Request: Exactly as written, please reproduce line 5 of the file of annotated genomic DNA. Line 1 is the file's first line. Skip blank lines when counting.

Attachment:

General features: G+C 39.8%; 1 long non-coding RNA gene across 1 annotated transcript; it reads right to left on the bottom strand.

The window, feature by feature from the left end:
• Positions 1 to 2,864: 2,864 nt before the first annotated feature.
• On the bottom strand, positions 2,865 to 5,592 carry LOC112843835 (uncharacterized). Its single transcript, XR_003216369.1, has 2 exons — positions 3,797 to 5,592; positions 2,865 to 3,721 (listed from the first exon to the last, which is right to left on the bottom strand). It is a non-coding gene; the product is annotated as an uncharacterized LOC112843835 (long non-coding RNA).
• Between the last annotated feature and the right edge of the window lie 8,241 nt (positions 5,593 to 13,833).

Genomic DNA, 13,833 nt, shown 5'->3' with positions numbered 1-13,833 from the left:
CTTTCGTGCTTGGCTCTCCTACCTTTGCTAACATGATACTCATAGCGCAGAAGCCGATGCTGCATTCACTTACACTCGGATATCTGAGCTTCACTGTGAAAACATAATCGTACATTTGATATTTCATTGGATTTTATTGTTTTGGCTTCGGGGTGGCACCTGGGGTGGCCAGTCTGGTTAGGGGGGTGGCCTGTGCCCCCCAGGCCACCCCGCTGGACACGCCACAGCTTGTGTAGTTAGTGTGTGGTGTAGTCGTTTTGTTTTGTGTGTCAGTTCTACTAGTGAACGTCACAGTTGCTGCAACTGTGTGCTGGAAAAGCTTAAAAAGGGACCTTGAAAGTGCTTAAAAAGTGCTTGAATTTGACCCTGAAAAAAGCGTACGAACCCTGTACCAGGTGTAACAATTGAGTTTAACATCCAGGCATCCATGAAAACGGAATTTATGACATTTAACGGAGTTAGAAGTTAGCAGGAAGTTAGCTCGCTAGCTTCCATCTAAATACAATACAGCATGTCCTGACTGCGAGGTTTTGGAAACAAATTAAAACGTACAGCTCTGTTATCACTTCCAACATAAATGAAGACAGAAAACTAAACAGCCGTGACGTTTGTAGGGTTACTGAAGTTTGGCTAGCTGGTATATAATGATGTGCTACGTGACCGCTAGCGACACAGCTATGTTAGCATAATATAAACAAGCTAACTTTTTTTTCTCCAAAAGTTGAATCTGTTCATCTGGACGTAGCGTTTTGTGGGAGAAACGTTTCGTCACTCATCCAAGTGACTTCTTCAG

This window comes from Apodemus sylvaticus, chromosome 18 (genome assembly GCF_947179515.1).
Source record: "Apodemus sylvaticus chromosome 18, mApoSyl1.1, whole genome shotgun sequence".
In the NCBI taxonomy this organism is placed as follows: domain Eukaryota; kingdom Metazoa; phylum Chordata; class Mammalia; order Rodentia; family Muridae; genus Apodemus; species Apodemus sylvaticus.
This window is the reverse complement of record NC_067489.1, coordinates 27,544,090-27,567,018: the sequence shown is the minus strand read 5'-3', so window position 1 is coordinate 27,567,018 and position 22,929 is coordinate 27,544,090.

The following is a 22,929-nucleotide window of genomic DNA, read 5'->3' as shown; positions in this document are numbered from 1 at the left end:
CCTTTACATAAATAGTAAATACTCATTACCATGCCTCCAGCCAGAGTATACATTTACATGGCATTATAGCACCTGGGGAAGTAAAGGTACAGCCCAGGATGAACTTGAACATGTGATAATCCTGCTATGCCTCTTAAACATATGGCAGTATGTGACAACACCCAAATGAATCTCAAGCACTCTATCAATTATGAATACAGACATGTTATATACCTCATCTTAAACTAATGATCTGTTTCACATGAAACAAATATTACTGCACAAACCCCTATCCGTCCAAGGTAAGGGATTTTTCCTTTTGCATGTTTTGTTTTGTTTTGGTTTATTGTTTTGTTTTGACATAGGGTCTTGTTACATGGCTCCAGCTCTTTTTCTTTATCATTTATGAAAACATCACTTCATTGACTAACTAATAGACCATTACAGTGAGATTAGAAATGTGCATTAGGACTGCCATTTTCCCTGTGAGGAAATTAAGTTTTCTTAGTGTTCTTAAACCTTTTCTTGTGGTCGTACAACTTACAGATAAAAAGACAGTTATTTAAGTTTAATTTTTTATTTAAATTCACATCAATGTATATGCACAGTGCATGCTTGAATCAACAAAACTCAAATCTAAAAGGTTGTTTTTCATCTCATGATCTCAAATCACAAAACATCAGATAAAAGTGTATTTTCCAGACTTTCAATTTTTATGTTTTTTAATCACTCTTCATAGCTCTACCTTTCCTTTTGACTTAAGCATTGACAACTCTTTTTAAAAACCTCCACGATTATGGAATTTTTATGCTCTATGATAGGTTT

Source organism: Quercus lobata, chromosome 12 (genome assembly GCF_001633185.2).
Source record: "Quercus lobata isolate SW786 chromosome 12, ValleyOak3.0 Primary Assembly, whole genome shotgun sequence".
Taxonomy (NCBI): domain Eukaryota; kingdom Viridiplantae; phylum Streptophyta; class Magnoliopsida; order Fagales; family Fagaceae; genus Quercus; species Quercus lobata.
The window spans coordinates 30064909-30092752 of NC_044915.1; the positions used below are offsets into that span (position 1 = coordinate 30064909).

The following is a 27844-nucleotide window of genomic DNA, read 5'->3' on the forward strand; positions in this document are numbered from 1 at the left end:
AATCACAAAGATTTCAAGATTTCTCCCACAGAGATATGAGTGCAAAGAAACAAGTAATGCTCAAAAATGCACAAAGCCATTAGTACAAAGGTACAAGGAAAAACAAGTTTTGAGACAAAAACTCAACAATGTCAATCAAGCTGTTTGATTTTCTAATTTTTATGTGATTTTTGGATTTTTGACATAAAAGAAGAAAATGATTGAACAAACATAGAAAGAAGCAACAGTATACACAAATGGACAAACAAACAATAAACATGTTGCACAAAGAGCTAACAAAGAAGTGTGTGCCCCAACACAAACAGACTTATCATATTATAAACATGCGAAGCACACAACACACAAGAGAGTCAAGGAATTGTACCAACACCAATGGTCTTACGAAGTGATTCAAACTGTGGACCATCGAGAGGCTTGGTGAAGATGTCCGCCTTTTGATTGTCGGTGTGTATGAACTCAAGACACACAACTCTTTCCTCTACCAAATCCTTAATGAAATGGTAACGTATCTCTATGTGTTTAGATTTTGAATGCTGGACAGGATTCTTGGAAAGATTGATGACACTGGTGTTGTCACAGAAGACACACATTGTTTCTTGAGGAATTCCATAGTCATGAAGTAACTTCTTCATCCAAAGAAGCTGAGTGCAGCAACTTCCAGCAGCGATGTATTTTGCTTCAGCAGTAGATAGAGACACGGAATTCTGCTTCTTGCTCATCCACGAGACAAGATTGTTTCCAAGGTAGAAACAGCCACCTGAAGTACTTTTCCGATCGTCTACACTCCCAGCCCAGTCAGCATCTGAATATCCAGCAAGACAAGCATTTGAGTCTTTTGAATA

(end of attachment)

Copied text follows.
• Between the last annotated feature and the right edge of the window lie 8,241 nt (positions 5,593 to 13,833).